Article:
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Sunday, November 29, 2015

General Patton Memorial Museum

Above, the statue of Gen. George S. Patton and his dog
Willie in front of the museum. Photo by Armand Vaquer.

My first trip after retiring was out to the Mojave Desert to Chiriaco Summit and, following that, to Joshua Tree National Park.

This was a solo jaunt as everyone else was either working or had other things to do that prevented them from coming along. That's fine, I don't mind traveling to places by myself.

The first stop at Chiriaco Summit was to the Gen. Patton Memorial Museum. The museum was set up in the late 1980s near where General Patton set up his desert tank training centers prior to being sent to North Africa during World War II.

Above, The Beast at the campground behind the Patton Museum shortly after arrival. Photo by Armand Vaquer.

I had been to the museum before. The occasion was for a monument dedication in November 1998 in the "tank yard" by the Billy Holcomb Chapter of E Clampus Vitus. We joked at the time that it looked like someone's tomb.

This time, I wanted to go there to locate and photograph my dad's brick that I purchased in January 2000, a month after his death.

Above, the front of the Gen. Patton Memorial Museum. Photo by Armand Vaquer.

I got to the museum before it opened in order to locate the brick. Many people purchased bricks to honor family members (or friends) who served in the U.S. armed forces. There were hundreds (or thousands) of bricks mounted on walls surrounding the giant statue of General Patton and his dog Willie.

I must have spent about an hour trying to find it but was unsuccessful. I hoped that once the museum opened at 9:30, someone there could help me locate it.

I left the museum for breakfast at the Chiriaco Summit Coffee Shop. I had bacon, eggs and toast. They cooked it to perfection! While there, I sent pictures of the General Patton statue to my daughter and Denise.

Above, the sign pointing the way to the campground. Photo by Armand Vaquer.

I arrived in Chiriaco Summit Friday night after dark (around 5:37) and, following dinner at the Chiriaco Summit Coffee Shop (a French dip sandwich and fries), I headed to the free (!) dry camping area (dry camping means there's no hook-ups) immediately behind the museum. With the exception of the campground manager, I was the only camper there. It was interesting to camp in the desert with old tanks and other military vehicles a couple of hundred yards away. It got pretty cold at night, but I slept great (10 hours) and fired up The Beast's heater the next morning. In no time, I was nice and toasty warm.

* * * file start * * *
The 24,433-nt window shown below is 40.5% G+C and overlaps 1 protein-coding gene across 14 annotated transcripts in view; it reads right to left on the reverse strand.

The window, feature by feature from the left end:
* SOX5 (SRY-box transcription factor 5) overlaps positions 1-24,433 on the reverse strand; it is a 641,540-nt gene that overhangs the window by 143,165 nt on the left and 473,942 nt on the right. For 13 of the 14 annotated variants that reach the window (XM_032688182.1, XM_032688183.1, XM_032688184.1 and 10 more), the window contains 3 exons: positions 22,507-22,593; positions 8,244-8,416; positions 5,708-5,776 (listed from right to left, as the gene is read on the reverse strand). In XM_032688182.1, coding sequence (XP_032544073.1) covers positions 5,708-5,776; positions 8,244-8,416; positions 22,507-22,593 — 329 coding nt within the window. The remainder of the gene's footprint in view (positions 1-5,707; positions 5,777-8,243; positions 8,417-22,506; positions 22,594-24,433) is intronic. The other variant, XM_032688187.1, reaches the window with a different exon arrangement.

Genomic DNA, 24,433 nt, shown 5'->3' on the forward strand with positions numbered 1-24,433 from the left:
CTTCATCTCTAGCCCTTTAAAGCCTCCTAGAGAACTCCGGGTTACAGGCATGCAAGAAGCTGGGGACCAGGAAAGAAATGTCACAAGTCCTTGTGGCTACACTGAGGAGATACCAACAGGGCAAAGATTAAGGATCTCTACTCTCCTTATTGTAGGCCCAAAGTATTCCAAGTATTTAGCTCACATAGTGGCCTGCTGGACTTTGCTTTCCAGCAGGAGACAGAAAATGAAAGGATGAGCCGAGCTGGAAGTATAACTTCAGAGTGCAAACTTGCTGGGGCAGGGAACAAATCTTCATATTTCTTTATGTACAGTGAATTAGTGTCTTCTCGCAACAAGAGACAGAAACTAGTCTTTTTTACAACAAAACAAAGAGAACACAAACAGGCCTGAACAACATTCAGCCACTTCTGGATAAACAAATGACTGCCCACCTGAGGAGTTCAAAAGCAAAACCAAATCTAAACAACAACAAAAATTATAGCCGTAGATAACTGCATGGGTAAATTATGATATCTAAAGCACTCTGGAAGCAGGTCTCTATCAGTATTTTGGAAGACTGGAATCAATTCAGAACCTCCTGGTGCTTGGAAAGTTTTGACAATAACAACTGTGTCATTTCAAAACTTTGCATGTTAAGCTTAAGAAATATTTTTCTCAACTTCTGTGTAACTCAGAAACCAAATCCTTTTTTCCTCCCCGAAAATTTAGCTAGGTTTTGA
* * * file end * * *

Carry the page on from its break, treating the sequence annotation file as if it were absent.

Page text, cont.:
Above, The Beast at sunrise. Photo by Armand Vaquer.

Once the museum opened, I checked with the front desk about finding my dad's brick. The nice gentleman at the desk pulled out the card file records of all of the bricks and found my dad's card. It gave the wall section (wall 2) and row (row 10). He led me out to the wall and within minutes, we found my dad's brick. I took a few photographs with the Canon camera and with my cell phone to send to Amber.

Above, my dad's brick, finally found! Photo by Armand Vaquer.

After this, I toured the museum (admission is only $5.00) and the "tank yard" out front.

Some of the museum's displays:

Above, General Patton. Photos by Armand Vaquer.

Above, one of several tanks and military vehicles on display. Photo by Armand Vaquer.

When I was done touring, I went back inside and purchased a brick to honor my grandfather, Merle Charleston. He served in the U.S. Navy as a Seabee in the Aleutian Islands during World War II. I was asked to wait for Michael Pierson, the general manager of the museum, to bring out a certificate on the brick that I just purchased. He brought it out minutes later asked me if I have a certificate for my dad's brick. I told him I couldn't remember if I do as it was 15 years since I purchased it. He then got my dad's brick information and headed back to his office. He came out minutes later with a certificate for my dad.

Above, here I am with museum General Manager Michael Pierson. 

I told him that I run a blog that covers travel and attractions and will do a write-up on the Patton Museum (what you're reading now). We then posed for a photograph.

I then purchased a few things from the gift shop and then headed off for nearby Joshua Tree National Park. I will focus on that in another blog article.

Above, the monument placed and dedicated in 1998 by the Billy Holcomb Chapter of E Clampus Vitus. Photo by Armand Vaquer.

I was very pleased with the Gen. Patton Memorial Museum and the staff. They are very helpful. If you happen to be in the Indio/Palm Springs area on Interstate 10 and a World War II history buff (or a history buff in general), I recommend a stop at the museum. It is midway between those cities and the California-Arizona border (roughly 30 miles east of Indio)

Here's some information on the museum:

General Patton Memorial Museum
62510 Chiriaco Road
Chiriaco Summit, CA 92201
Phone (760) 831-0791.

Website: www.GeneralPattonMuseum.com

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